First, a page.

REAP continues its work to establish an independent “system operator” that would bring together all six utilities in the Railbelt (Chugach Electric Association, Anchorage Municipal Light and Power, the City of Seward, Homer Electric Association, Matanuska Electric Association and Golden Valley Electric Association) into a new organization to consider electric issues on a regional basis. One of REAP’s primary goals is to create a platform for regional energy planning that would address issues related to access to the grid, and the cost of transmitting and integrating renewable power. The system operator would also create a region-wide “load balancing area” into which electrons from renewable energy projects could flow more easily than in the current system where the supply and demand of electricity is “balanced” by each utility in their own respective service area. Though three of the utilities are currently making excellent progress toward establishing a “tight power pool” that will create one large balancing area for the Anchorage-Valley region, REAP is committed to making sure that efforts do not end there.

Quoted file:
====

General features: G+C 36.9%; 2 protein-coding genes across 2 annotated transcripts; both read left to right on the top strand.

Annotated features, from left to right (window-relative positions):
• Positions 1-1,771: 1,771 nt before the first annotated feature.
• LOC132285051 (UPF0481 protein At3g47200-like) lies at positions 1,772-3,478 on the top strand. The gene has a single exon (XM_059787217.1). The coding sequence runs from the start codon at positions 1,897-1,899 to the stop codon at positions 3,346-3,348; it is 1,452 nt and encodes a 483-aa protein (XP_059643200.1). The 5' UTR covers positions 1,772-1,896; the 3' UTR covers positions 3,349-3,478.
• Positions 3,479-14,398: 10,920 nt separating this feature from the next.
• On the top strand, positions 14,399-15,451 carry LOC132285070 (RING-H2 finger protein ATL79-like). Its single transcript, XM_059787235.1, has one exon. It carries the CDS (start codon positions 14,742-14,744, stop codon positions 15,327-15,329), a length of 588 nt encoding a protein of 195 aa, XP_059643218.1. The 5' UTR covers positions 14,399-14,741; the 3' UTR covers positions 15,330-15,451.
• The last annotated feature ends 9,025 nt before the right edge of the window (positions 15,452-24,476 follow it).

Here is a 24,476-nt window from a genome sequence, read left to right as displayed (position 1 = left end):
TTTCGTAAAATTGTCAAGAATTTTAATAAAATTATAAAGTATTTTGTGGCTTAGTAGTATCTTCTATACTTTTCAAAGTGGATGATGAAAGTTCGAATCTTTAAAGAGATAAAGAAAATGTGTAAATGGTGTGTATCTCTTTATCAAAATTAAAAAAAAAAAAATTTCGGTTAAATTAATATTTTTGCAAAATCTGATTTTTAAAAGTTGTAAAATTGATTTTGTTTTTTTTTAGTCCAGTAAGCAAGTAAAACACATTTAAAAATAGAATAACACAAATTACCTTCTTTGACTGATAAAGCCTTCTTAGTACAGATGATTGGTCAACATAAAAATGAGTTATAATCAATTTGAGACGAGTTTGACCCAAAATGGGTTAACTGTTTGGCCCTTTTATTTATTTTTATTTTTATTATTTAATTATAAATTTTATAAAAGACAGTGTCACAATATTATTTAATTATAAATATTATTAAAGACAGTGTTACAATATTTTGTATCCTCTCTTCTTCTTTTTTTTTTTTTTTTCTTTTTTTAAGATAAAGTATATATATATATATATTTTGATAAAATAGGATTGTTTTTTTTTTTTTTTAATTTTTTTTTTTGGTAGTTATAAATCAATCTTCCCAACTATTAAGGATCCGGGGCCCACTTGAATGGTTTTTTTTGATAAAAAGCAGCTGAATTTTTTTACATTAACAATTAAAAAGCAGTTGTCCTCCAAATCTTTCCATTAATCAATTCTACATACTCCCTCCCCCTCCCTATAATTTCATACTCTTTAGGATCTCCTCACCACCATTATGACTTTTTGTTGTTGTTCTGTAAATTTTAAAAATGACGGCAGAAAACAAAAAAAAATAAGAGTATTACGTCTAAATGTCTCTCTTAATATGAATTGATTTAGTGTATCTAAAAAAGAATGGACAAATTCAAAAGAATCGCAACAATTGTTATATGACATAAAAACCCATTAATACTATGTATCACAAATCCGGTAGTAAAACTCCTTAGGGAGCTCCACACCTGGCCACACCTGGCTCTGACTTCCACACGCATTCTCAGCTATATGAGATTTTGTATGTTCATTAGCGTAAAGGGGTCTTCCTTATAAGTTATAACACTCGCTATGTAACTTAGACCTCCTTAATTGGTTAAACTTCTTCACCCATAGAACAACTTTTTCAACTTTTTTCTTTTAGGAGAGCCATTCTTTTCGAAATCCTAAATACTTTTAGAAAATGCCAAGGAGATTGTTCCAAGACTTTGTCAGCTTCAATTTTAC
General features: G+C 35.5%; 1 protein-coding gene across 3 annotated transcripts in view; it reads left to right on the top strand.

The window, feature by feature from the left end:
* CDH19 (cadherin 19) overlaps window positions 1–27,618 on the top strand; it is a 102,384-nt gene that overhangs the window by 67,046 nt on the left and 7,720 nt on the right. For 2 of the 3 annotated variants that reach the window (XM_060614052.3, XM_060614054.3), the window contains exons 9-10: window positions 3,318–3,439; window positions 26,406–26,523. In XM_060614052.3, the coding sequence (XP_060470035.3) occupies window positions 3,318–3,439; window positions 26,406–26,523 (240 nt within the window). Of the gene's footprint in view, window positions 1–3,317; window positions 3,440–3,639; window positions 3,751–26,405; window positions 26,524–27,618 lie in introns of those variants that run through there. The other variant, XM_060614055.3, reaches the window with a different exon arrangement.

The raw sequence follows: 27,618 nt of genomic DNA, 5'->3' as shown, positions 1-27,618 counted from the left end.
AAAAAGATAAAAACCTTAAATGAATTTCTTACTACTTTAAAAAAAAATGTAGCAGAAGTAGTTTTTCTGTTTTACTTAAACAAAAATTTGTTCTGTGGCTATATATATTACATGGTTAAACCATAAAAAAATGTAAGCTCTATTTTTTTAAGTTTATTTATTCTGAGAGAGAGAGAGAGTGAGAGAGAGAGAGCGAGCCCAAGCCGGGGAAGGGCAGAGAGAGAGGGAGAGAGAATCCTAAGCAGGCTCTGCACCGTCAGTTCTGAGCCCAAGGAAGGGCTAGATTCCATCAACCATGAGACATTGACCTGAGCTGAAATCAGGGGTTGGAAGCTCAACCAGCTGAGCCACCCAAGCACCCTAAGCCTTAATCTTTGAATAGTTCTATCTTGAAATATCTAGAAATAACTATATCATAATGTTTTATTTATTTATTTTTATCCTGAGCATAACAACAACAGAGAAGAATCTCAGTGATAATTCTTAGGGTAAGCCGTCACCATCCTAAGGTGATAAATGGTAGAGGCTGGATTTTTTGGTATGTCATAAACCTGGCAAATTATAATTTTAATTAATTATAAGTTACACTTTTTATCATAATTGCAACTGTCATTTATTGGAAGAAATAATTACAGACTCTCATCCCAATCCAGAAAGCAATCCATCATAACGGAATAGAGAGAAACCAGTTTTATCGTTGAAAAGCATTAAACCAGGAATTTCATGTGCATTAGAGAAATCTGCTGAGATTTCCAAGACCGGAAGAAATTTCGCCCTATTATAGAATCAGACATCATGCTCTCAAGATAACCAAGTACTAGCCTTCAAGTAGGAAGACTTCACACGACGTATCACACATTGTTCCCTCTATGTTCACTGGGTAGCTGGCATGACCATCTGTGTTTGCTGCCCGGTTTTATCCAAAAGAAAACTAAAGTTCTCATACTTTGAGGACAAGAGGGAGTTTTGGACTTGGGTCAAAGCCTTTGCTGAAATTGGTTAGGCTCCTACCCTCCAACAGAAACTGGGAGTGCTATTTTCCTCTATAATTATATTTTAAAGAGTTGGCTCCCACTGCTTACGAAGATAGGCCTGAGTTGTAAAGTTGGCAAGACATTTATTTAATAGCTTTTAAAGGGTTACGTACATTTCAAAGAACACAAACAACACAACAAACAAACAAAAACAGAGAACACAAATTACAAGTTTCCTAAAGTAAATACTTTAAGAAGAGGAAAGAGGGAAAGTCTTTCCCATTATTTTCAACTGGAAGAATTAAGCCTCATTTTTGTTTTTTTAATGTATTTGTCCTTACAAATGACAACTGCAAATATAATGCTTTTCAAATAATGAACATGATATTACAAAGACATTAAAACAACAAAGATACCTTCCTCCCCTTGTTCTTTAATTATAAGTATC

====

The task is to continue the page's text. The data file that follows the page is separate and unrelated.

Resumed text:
Over the last two months, REAP Executive Director Chris Rose has met with Railbelt utility general managers, board members and staff, and testify in front of the Regulatory Commission of Alaska (RCA) on the subject. REAP is requesting that an outside facilitator be hired to lead the formation of the system operator to create a forum where open, transparent and collaborative conversations can take place among all six utilities, renewable energy stakeholders and independent developers that wish to build renewable energy projects and sell that power back into the grid. Four of the six utilities are now in the joint process of issuing a request for proposals to engage such a facilitator. REAP is hopeful that that process can make meaningful progress before the next regular legislative session begins in January.